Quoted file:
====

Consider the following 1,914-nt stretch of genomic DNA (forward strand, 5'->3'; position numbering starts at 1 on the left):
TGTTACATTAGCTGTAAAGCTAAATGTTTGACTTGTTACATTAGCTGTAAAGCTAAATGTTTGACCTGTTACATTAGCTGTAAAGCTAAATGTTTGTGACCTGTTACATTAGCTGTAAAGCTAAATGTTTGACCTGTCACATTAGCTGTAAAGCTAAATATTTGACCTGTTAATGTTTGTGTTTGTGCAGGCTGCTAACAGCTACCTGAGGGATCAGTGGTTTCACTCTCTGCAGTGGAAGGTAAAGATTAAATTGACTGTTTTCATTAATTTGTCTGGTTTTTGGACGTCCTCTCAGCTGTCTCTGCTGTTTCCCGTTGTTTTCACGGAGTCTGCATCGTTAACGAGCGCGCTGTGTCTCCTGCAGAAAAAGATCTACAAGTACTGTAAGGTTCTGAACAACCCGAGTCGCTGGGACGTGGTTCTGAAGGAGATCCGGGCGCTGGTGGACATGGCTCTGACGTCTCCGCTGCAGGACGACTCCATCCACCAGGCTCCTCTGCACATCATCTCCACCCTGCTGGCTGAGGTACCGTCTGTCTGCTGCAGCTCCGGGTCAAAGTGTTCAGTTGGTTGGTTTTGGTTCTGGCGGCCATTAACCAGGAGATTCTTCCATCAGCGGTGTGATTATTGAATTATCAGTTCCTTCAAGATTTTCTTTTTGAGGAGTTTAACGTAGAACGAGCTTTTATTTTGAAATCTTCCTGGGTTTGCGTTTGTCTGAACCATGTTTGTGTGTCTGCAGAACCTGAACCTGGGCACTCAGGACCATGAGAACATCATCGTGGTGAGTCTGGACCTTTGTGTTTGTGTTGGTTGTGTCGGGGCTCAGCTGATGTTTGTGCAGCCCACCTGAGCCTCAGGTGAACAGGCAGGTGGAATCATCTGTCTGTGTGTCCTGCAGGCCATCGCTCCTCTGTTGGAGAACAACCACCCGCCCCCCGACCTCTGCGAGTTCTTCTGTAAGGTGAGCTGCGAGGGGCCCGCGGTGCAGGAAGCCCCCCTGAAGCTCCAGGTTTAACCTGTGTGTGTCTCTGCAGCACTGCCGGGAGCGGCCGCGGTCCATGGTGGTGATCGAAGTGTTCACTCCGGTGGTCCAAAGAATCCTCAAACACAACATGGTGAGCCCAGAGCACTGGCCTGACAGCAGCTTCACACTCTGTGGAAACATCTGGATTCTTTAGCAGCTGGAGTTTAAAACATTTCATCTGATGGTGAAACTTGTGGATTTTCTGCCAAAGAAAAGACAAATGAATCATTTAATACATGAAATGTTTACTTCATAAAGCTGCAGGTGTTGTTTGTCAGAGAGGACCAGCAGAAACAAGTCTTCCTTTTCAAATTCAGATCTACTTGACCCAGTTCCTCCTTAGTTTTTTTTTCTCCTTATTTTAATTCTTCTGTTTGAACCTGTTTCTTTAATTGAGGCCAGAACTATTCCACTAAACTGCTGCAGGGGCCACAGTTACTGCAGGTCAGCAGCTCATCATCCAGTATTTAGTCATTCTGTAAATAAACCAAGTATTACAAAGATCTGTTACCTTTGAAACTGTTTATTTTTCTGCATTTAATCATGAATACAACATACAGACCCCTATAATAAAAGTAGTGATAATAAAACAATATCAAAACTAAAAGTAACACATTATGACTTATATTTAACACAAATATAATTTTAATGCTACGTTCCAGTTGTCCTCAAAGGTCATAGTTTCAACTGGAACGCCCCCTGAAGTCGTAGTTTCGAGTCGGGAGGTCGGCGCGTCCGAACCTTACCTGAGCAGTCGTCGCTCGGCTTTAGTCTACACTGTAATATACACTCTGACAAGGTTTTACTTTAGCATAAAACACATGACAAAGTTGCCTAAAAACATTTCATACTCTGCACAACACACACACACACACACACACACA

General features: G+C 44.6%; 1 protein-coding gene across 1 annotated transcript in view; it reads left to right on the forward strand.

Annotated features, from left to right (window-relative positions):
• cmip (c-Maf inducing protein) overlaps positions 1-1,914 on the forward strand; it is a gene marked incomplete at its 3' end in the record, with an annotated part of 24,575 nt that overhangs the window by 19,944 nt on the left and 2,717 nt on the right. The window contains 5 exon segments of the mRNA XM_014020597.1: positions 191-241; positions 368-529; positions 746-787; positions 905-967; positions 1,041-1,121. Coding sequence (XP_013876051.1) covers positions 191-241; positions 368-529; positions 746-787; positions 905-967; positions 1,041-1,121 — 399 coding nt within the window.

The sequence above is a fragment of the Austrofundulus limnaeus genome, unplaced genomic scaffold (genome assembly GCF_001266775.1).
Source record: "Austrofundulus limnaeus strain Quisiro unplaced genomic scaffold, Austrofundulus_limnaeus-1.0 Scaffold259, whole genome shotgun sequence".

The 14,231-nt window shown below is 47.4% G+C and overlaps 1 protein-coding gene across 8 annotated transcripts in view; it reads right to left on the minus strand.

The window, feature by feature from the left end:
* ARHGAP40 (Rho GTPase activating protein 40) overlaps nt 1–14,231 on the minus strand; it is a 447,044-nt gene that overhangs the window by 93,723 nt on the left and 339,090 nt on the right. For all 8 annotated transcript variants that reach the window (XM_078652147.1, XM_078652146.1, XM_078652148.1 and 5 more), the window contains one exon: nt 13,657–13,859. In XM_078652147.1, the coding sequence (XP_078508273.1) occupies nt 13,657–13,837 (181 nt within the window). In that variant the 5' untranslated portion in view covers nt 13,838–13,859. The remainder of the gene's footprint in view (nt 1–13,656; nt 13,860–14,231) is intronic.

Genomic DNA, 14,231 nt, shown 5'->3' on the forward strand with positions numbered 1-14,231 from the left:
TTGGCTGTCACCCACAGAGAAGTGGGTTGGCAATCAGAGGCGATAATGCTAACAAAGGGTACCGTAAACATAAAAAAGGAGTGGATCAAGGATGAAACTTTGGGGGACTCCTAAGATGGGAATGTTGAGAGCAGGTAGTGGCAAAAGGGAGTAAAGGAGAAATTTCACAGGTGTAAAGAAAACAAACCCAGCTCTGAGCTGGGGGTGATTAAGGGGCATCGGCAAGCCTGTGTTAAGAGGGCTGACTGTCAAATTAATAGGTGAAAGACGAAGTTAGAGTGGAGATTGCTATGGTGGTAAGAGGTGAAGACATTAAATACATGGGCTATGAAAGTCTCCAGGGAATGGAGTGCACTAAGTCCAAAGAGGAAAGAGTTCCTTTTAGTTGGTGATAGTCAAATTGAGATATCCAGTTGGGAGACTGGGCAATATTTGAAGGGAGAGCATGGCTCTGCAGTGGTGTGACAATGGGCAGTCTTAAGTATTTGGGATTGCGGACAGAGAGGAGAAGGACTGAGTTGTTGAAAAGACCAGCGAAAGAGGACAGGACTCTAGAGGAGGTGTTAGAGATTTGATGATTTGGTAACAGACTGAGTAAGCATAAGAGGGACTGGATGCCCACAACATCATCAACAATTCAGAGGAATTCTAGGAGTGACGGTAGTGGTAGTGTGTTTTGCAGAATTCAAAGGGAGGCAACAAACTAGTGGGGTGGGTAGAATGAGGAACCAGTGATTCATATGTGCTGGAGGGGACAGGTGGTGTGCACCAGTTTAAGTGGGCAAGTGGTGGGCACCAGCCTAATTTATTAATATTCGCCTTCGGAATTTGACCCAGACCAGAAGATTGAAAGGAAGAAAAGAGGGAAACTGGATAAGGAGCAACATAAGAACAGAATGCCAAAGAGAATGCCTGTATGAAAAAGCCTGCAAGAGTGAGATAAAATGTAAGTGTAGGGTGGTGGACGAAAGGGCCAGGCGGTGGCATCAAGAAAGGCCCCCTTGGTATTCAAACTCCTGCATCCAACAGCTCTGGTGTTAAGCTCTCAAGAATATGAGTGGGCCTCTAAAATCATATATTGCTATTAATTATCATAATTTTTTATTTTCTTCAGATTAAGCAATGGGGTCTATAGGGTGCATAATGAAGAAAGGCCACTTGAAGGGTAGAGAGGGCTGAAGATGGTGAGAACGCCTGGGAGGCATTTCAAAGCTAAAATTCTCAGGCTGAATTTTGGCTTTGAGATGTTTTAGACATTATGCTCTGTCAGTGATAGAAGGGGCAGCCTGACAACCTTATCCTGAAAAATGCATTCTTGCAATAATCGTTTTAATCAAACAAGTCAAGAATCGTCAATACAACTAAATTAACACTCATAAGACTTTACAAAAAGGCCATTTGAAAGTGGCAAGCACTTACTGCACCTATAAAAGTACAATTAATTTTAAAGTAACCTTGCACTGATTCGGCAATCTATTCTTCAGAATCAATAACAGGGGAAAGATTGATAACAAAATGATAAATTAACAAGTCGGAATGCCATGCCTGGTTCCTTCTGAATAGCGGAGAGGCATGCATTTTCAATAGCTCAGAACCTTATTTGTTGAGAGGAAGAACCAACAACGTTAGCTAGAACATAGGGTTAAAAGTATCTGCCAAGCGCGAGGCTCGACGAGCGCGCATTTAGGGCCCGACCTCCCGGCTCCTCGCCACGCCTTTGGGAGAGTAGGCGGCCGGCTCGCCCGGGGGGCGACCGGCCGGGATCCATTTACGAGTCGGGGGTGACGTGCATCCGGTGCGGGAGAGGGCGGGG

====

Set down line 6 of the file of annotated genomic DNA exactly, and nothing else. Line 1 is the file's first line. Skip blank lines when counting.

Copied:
The sequence above is a fragment of the Austrofundulus limnaeus genome, unplaced genomic scaffold (genome assembly GCF_001266775.1).